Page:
An Argentine federal judge said on Thursday he was seeking the "international capture" of former Iranian president Hashemi Rafsanjani and eight others in connection with the 1994 bombing of a Jewish cultural center that killed 85 people.
A special prosecutor sought the order, alleging that the worst terrorist attack ever on Argentine soil was orchestrated by leaders of the Iranian government and entrusted to the Lebanon-based militant group Hezbollah.
Speaking with journalists at his offices in the Argentine capital, Judge Rodolfo Canicoba Corral said he had ordered the "international capture" of Rafsanjani and eight others and was seeking the help of Interpol in his effort.
Although he did not specify whether he had already issued arrest warrants, he said he also was issuing an "international exhortation" to Iran to comply with his request, adding he had received "serious" evidence warranting detentions of the nine.
"How Interpol or the Iranian state evaluates this request is beyond my jurisdiction," added Canicoba Corral, cautioning that he expected the "diplomatic process will take a long time."
Separately, Iran's leading diplomatic envoy in Buenos Aires, said that his government would oppose efforts to detain Rafsanjani and other Iranian nationals.
Mohsen Baharvand, charge d'affaires for Iran in Argentina, called the case politically motivated and added Iranian officials would seek a meeting with Interpol officials challenging the order.
"We reject and condemn this accusation," Baharvand said, charging the Argentine case was "fraught with irregularities" and driven by US and Israeli interests.
There appeared to be a complete media blackout in Iran over the arrest warrants yesterday. No radio or TV reported the incident, and officials issued no comments.
The July 1994 bombing of the Jewish cultural center here killed 85 people and injured more than 200 others. Investigators say an explosives-packed van was driven up to the building and detonated.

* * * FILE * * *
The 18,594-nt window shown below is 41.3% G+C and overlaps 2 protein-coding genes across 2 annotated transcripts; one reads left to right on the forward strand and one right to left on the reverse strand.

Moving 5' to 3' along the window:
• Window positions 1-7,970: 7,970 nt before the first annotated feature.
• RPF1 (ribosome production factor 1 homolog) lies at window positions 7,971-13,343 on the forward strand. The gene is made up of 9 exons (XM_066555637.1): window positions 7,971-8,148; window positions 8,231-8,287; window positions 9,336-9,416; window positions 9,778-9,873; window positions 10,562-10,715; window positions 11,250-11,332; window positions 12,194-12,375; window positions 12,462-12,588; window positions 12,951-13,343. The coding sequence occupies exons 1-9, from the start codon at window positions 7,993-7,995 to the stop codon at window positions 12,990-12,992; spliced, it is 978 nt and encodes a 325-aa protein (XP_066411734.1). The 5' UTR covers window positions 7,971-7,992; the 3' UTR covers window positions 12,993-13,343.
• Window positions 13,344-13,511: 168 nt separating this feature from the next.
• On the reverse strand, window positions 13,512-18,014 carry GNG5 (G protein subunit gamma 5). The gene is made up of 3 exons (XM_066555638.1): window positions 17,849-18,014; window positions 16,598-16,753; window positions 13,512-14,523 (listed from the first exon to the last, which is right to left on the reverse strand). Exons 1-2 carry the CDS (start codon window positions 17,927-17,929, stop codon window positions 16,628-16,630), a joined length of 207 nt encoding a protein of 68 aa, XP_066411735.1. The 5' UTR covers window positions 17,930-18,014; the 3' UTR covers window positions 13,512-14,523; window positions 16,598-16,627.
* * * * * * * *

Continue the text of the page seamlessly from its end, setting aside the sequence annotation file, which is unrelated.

Iran's government has vehemently denied any involvement in the attack.
Baharvand called the effort a "huge propaganda" campaign against his country, adding that Iran was "a scapegoat for the shortcomings of the countries that are not able to find the real perpetrators of this act."
Two special prosecutors on Oct. 25 urged Canicoba Corral to seek international and national arrest orders for Rafsanjani, who was Iran's president between 1989 and 1997 and is now the head of the Expediency Council, which mediates between parliament and the clerics in ruling the country.
Alberto Nisman, the lead prosecutor, said last month that the decision to attack the center "was undertaken in 1993 by the highest authorities" of the Iranian government at the time, and that the actual attack was entrusted to Hezbollah.
Nisman also asked Canicoba Corral to detain several other former Iranian officials, including intelligence chief Ali Fallahijan, foreign minister Ali Ar Velayati, two commanders of Iran's Revolutionary Guards, two diplomats and a former Lebanese Hezbollah security chief for external affairs.
The judge confirmed he was seeking those men as well as Iran's former envoy to Argentina.